The Parvoviridae is a family of small, non-enveloped viruses that contain a single-stranded DNA genome of approximately 5,000 bases. Plus and minus DNA strands are packaged into separate virions in approximately equal proportion and they can be classified by size, morphology, and genomic organization.
Members of the family Parvoviridae infect a wide variety of hosts, ranging from insects to primates, with replication taking place in the nucleus of dividing cells. Generally, parvoviruses cause a wide range of acute or chronic diseases; however, many of them are not known to be associated with any disease.
Parvoviruses in humans
Parvovirus B19 is a widespread virus pathogenic for humans and a member of the Erythroparvovirus genus in the Parvoviridae family. It was discovered serendipitously in 1975 when blood donors were screened for hepatitis B. The virus is widespread, with a myriad of various manifestations depending on the immunologic and hematologic status of the host.
Characteristics of such ample range of pathologies and outcomes depend on the interplay between the pathogenetic potential of the virus, its adaptation to diverse cellular environments, and the physiological and immune status of the infected individuals. It causes aplastic anemia in patients with sickle cell disease, fifth disease in childhood (erythema infectiosum), arthropathy in adults, and rare fetal infections.
The virus has a marked tropism for erythroid progenitor cells in the bone marrow, exerting a cytotoxic effect and causing a block in erythropoiesis that can be manifested as erythroid aplasia. Wide circulation of the virus and prevalent benign and self-limiting clinical course generally lead to a diminished appreciation of its pathogenetic potential.
Adenoassociated viruses (AAV) are also members of the Parvoviridae family which appear to infect humans without causing clinical manifestations and have been used as vectors for gene transduction and gene therapy. The first human adenoassociated virus was discovered in 1965, as a contaminant of adenovirus preparations.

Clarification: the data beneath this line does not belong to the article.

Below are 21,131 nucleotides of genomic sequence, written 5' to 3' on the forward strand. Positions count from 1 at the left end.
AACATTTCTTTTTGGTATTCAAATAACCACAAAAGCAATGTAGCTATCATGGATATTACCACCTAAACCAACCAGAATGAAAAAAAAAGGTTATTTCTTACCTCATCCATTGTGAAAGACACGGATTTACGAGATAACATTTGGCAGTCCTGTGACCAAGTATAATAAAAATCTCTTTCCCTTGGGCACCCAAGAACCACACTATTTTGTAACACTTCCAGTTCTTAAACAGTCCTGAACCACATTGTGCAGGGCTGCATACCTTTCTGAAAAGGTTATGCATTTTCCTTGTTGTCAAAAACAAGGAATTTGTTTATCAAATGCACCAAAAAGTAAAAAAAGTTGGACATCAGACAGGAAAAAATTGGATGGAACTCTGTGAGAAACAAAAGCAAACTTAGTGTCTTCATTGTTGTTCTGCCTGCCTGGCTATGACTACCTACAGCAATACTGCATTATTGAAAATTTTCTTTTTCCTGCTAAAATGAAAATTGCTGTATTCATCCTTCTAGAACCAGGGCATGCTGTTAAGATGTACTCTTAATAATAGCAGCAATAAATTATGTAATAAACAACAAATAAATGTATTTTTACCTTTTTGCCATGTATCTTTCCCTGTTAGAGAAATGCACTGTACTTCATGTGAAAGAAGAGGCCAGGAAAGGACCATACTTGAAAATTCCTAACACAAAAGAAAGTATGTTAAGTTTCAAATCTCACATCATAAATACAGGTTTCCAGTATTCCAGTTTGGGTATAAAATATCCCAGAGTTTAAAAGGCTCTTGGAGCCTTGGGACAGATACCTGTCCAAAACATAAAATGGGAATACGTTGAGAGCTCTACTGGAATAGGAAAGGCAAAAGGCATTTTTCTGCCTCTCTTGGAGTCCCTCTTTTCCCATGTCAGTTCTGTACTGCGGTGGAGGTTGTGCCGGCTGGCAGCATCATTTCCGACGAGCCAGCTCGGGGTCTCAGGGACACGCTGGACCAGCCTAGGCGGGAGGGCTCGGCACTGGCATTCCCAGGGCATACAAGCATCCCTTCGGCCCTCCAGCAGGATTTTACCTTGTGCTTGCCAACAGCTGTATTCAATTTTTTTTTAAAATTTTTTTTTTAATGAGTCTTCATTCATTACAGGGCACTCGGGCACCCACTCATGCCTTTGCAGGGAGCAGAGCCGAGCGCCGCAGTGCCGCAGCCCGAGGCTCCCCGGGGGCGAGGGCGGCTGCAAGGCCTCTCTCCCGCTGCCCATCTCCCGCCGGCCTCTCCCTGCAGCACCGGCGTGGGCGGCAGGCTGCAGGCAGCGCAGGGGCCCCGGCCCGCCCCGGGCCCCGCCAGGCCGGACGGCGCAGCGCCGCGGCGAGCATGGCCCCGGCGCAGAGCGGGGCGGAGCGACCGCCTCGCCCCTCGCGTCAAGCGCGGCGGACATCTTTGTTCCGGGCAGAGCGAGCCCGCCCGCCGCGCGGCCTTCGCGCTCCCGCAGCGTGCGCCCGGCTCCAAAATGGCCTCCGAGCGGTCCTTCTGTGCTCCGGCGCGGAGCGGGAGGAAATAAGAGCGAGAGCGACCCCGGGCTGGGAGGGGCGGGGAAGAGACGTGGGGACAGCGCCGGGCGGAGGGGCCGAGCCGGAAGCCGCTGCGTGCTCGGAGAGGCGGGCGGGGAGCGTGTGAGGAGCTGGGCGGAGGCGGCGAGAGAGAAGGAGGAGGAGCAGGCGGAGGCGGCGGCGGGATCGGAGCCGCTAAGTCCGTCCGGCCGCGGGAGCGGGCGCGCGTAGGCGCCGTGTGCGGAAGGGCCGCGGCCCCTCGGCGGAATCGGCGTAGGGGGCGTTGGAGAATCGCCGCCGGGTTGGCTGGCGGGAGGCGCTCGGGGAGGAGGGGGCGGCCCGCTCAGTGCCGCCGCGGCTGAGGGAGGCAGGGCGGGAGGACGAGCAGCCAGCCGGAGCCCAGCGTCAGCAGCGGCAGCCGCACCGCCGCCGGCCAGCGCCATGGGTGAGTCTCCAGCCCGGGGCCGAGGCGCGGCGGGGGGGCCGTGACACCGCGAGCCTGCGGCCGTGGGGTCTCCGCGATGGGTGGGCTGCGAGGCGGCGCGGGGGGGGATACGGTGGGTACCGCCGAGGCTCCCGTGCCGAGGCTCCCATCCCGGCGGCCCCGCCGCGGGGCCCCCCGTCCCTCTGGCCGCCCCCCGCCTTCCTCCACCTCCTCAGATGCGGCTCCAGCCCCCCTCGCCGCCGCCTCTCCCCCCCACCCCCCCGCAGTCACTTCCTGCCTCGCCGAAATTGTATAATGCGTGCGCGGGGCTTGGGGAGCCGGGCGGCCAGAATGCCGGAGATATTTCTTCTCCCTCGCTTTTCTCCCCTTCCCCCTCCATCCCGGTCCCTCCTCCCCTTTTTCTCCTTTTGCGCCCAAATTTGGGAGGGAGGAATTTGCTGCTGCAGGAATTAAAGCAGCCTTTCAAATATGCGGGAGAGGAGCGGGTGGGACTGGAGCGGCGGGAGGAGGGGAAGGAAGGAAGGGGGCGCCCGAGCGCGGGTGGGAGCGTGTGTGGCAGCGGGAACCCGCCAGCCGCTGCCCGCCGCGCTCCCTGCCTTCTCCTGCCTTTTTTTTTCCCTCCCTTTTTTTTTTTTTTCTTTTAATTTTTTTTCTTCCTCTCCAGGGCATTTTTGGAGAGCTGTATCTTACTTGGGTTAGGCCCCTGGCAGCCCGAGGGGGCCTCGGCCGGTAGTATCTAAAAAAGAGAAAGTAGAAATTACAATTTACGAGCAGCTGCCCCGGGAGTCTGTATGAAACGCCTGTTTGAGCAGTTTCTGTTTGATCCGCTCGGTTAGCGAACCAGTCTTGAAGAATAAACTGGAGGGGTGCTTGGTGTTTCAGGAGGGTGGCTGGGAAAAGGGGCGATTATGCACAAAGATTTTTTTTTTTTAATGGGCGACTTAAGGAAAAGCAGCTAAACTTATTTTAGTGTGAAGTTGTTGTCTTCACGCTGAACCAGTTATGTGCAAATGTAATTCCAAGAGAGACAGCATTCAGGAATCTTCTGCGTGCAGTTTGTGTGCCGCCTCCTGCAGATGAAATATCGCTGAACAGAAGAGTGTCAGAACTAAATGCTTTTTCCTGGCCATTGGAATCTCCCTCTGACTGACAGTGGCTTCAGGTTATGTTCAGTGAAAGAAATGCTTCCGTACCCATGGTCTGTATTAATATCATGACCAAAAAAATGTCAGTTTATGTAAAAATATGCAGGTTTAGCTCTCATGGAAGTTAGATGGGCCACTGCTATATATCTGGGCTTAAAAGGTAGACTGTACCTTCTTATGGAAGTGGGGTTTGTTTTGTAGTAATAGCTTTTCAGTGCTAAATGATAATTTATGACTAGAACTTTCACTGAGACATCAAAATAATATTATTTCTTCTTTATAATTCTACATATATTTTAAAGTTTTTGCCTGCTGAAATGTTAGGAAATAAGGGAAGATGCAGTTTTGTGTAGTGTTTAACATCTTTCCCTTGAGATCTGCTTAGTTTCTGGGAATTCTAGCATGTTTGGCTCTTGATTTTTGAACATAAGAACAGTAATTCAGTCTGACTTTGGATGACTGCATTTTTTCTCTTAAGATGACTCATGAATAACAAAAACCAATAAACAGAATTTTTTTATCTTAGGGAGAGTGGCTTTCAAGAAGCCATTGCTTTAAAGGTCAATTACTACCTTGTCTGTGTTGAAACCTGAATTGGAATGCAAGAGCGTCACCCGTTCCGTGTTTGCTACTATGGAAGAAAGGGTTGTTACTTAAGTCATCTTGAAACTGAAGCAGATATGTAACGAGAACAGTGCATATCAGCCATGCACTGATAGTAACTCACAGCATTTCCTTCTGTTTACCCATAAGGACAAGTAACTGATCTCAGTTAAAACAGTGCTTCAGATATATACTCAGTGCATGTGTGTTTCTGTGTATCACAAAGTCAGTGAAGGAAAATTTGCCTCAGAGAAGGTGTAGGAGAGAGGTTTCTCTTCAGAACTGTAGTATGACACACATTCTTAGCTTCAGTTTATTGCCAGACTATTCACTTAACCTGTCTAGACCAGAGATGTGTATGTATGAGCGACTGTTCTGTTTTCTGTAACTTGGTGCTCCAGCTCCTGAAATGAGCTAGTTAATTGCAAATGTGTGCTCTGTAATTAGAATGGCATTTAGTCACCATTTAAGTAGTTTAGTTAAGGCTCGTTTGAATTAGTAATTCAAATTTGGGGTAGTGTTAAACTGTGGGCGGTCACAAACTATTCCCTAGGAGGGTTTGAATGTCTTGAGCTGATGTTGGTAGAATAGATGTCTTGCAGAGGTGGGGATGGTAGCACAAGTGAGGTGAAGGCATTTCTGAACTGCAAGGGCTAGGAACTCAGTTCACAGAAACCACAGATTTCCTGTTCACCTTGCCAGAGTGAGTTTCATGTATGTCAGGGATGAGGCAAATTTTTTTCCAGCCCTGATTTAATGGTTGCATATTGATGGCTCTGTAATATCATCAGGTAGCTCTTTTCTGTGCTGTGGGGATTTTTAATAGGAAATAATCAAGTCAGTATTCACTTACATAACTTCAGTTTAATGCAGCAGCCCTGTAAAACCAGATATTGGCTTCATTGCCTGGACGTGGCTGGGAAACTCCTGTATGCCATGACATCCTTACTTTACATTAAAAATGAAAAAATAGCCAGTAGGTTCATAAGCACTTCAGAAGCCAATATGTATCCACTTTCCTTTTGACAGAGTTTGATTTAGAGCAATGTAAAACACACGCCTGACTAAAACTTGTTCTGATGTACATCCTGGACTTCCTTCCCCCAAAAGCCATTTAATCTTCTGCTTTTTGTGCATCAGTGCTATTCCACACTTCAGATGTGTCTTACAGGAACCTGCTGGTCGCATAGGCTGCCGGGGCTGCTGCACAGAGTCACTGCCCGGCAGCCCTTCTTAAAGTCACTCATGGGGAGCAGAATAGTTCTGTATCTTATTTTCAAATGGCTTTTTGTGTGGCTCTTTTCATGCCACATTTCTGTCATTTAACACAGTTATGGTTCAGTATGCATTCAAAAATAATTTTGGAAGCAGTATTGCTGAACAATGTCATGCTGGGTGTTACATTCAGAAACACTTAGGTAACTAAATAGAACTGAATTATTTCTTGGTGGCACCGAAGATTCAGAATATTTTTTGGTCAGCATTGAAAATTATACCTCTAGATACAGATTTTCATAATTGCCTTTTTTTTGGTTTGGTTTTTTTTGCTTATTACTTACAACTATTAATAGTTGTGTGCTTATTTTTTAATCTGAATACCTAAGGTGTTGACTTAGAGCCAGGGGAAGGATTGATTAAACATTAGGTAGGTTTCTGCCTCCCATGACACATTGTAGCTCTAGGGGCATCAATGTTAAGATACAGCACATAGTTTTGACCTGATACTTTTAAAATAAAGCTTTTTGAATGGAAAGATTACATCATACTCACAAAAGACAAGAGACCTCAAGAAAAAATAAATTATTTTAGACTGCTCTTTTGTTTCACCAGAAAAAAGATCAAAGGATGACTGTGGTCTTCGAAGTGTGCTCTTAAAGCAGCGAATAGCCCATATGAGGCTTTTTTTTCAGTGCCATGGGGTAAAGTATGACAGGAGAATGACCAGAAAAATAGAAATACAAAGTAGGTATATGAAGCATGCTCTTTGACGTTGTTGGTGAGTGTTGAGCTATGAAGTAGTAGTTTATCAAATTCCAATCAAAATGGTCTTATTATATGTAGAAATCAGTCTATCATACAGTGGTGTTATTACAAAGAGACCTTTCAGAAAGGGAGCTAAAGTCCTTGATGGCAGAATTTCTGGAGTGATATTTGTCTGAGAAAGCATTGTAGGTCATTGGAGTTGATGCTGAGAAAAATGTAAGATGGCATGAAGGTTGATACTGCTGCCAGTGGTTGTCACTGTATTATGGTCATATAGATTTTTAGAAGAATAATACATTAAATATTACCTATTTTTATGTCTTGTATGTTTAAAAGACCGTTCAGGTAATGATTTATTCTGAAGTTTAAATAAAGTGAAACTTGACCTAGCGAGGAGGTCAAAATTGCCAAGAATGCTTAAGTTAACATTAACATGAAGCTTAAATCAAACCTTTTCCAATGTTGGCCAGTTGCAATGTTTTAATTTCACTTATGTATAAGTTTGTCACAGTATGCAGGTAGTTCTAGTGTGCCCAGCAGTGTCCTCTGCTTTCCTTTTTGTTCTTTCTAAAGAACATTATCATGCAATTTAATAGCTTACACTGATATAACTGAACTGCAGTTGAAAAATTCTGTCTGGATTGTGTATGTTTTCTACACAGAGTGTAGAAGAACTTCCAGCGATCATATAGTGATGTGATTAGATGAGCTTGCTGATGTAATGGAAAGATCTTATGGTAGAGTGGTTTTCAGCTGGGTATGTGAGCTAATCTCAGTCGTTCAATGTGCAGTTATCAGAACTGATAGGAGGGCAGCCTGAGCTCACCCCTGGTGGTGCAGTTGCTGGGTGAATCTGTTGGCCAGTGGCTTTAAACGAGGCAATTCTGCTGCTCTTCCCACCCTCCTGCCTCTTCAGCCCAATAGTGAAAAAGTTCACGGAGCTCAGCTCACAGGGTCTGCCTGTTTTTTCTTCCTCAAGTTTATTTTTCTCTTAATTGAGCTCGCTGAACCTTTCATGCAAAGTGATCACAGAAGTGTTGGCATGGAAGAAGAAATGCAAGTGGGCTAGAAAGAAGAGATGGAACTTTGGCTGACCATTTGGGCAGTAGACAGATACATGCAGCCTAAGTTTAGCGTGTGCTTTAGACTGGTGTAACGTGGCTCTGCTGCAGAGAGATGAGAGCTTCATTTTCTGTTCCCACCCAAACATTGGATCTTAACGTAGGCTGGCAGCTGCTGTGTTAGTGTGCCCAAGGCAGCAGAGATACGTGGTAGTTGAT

Parvoviruses in animals
Parvovirus in dogs is a potentially fatal infection that can damage the intestines and result in severe diarrhea and dehydration. Canine parvovirus type 2 (CPV-2) emerged in late 1970s causing severe epizootics in kennels and dog shelters worldwide, and soon became endemic in the global dog population.
Feline panleukopenia virus has almost identical DNA sequence as canine parvovirus, but this one does not harm dogs. It causes disease in all felids, as well as in some members of related families (such as raccoons or minks). It is commonly referred to as feline distemper and causes fever, low white blood cell count, diarrhea and sometimes even death.
Porcine parvovirus is the major causative virus in a reproductive failure syndrome in swine, are characteristic symptoms are grouped under an acronym SMEDI (which stands for stillbirths, mummified fetuses, early embryonic death, and infertility). This infection has been reported to occur worldwide with variable prevalence rates.
Two specific parvoviruses of rats, RV (Kilham rat virus) and H-1 virus, are highly pathogenic for fetal and infant rats. Although the infections are usually subclinical, they can also seriously damage central nervous system, liver, lymphoid system, and other tissues. In colonies where the infection is endemic, a majority of rats develop antibodies and become immune by the time they are seven months old.